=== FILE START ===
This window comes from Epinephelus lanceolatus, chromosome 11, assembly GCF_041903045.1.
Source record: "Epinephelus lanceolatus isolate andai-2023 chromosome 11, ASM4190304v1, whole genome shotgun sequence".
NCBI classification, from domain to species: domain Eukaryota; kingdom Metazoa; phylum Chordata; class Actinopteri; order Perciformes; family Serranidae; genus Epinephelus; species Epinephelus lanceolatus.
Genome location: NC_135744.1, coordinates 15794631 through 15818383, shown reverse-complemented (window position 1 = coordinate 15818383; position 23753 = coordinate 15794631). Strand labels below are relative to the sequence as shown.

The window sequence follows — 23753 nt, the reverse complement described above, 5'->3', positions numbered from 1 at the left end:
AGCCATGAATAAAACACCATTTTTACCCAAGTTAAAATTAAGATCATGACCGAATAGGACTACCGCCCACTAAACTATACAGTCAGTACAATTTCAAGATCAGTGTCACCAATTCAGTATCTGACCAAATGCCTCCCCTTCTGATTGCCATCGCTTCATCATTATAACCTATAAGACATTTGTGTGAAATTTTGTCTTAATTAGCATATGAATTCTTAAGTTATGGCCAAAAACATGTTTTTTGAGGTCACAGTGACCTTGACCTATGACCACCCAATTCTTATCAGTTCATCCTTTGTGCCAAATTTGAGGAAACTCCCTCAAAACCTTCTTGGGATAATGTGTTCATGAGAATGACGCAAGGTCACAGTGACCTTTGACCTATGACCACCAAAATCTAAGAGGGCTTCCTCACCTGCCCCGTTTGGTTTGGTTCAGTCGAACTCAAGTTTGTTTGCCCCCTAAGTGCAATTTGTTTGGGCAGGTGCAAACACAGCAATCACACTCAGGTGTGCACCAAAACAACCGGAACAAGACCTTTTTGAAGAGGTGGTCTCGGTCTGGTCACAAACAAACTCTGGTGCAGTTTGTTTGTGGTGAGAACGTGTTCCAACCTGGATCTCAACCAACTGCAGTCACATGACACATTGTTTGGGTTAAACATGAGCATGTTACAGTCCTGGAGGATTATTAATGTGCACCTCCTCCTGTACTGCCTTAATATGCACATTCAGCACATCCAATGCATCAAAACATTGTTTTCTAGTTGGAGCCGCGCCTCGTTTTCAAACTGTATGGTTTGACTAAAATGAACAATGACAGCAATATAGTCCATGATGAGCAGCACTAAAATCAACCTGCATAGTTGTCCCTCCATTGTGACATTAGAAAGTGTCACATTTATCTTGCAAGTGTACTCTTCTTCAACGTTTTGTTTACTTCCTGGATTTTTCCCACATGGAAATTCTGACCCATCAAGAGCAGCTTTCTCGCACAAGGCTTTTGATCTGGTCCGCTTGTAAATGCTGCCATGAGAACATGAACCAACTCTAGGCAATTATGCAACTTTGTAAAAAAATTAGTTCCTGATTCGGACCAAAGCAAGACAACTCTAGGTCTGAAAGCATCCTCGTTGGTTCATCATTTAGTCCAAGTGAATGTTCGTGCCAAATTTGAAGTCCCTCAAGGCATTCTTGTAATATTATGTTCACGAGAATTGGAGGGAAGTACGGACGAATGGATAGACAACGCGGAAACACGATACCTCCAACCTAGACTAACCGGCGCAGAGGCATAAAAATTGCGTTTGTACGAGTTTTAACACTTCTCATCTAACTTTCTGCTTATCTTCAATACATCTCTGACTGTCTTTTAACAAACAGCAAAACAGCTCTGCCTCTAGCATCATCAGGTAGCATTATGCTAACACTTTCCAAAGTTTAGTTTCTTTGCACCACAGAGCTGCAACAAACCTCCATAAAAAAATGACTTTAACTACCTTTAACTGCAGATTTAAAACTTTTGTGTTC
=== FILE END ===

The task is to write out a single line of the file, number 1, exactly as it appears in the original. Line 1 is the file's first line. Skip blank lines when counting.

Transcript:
This window comes from Epinephelus lanceolatus, chromosome 11, assembly GCF_041903045.1.